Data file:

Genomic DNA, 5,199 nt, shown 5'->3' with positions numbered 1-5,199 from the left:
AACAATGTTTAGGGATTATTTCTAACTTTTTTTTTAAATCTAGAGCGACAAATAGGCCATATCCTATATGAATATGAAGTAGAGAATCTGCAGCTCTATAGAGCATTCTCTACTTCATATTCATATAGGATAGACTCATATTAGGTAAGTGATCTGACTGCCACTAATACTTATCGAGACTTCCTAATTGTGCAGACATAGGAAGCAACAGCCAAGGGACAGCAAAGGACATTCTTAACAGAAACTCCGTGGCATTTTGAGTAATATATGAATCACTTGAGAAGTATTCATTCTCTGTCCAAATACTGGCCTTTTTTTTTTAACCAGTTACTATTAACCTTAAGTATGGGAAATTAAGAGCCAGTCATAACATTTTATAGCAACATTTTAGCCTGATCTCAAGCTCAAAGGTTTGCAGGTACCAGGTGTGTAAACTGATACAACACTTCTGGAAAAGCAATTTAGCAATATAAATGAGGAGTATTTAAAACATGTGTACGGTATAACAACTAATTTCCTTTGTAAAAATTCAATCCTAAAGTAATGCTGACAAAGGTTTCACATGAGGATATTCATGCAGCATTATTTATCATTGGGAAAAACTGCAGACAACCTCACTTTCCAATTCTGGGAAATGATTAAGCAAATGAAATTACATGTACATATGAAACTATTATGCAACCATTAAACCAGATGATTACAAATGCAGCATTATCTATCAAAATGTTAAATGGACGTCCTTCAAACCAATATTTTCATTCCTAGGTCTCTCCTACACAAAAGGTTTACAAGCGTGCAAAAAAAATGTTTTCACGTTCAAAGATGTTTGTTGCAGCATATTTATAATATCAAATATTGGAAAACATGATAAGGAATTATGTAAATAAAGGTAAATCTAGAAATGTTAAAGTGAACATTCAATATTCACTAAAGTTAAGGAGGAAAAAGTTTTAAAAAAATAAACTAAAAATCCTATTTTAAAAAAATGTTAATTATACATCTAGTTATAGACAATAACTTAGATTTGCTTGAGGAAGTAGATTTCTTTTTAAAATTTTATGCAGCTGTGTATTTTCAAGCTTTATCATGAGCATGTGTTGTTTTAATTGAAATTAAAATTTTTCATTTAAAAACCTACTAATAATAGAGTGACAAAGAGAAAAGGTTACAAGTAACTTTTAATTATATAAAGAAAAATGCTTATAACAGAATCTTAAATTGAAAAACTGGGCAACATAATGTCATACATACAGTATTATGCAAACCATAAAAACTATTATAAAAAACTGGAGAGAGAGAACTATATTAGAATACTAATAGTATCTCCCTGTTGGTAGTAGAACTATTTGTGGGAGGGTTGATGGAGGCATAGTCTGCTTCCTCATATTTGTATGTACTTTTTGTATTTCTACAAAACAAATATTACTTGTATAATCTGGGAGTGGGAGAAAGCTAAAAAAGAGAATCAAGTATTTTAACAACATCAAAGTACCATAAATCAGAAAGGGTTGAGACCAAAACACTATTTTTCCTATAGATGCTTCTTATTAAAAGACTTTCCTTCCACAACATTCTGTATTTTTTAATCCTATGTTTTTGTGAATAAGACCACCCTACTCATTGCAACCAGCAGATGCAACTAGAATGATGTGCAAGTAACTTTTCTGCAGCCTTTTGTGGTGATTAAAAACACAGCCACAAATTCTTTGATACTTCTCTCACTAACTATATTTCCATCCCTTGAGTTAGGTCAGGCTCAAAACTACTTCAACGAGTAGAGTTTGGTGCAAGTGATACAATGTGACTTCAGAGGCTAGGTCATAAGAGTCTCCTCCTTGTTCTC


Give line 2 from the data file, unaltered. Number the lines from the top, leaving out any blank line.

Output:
AACAATGTTTAGGGATTATTTCTAACTTTTTTTTTAAATCTAGAGCGACAAATAGGCCATATCCTATATGAATATGAAGTAGAGAATCTGCAGCTCTATAGAGCATTCTCTACTTCATATTCATATAGGATAGACTCATATTAGGTAAGTGATCTGACTGCCACTAATACTTATCGAGACTTCCTAATTGTGCAGACATAGGAAGCAACAGCCAAGGGACAGCAAAGGACATTCTTAACAGAAACTCCGTGGCATTTTGAGTAATATATGAATCACTTGAGAAGTATTCATTCTCTGTCCAAATACTGGCCTTTTTTTTTTAACCAGTTACTATTAACCTTAAGTATGGGAAATTAAGAGCCAGTCATAACATTTTATAGCAACATTTTAGCCTGATCTCAAGCTCAAAGGTTTGCAGGTACCAGGTGTGTAAACTGATACAACACTTCTGGAAAAGCAATTTAGCAATATAAATGAGGAGTATTTAAAACATGTGTACGGTATAACAACTAATTTCCTTTGTAAAAATTCAATCCTAAAGTAATGCTGACAAAGGTTTCACATGAGGATATTCATGCAGCATTATTTATCATTGGGAAAAACTGCAGACAACCTCACTTTCCAATTCTGGGAAATGATTAAGCAAATGAAATTACATGTACATATGAAACTATTATGCAACCATTAAACCAGATGATTACAAATGCAGCATTATCTATCAAAATGTTAAATGGACGTCCTTCAAACCAATATTTTCATTCCTAGGTCTCTCCTACACAAAAGGTTTACAAGCGTGCAAAAAAAATGTTTTCACGTTCAAAGATGTTTGTTGCAGCATATTTATAATATCAAATATTGGAAAACATGATAAGGAATTATGTAAATAAAGGTAAATCTAGAAATGTTAAAGTGAACATTCAATATTCACTAAAGTTAAGGAGGAAAAAGTTTTAAAAAAATAAACTAAAAATCCTATTTTAAAAAAATGTTAATTATACATCTAGTTATAGACAATAACTTAGATTTGCTTGAGGAAGTAGATTTCTTTTTAAAATTTTATGCAGCTGTGTATTTTCAAGCTTTATCATGAGCATGTGTTGTTTTAATTGAAATTAAAATTTTTCATTTAAAAACCTACTAATAATAGAGTGACAAAGAGAAAAGGTTACAAGTAACTTTTAATTATATAAAGAAAAATGCTTATAACAGAATCTTAAATTGAAAAACTGGGCAACATAATGTCATACATACAGTATTATGCAAACCATAAAAACTATTATAAAAAACTGGAGAGAGAGAACTATATTAGAATACTAATAGTATCTCCCTGTTGGTAGTAGAACTATTTGTGGGAGGGTTGATGGAGGCATAGTCTGCTTCCTCATATTTGTATGTACTTTTTGTATTTCTACAAAACAAATATTACTTGTATAATCTGGGAGTGGGAGAAAGCTAAAAAAGAGAATCAAGTATTTTAACAACATCAAAGTACCATAAATCAGAAAGGGTTGAGACCAAAACACTATTTTTCCTATAGATGCTTCTTATTAAAAGACTTTCCTTCCACAACATTCTGTATTTTTTAATCCTATGTTTTTGTGAATAAGACCACCCTACTCATTGCAACCAGCAGATGCAACTAGAATGATGTGCAAGTAACTTTTCTGCAGCCTTTTGTGGTGATTAAAAACACAGCCACAAATTCTTTGATACTTCTCTCACTAACTATATTTCCATCCCTTGAGTTAGGTCAGGCTCAAAACTACTTCAACGAGTAGAGTTTGGTGCAAGTGATACAATGTGACTTCAGAGGCTAGGTCATAAGAGTCTCCTCCTTGTTCTC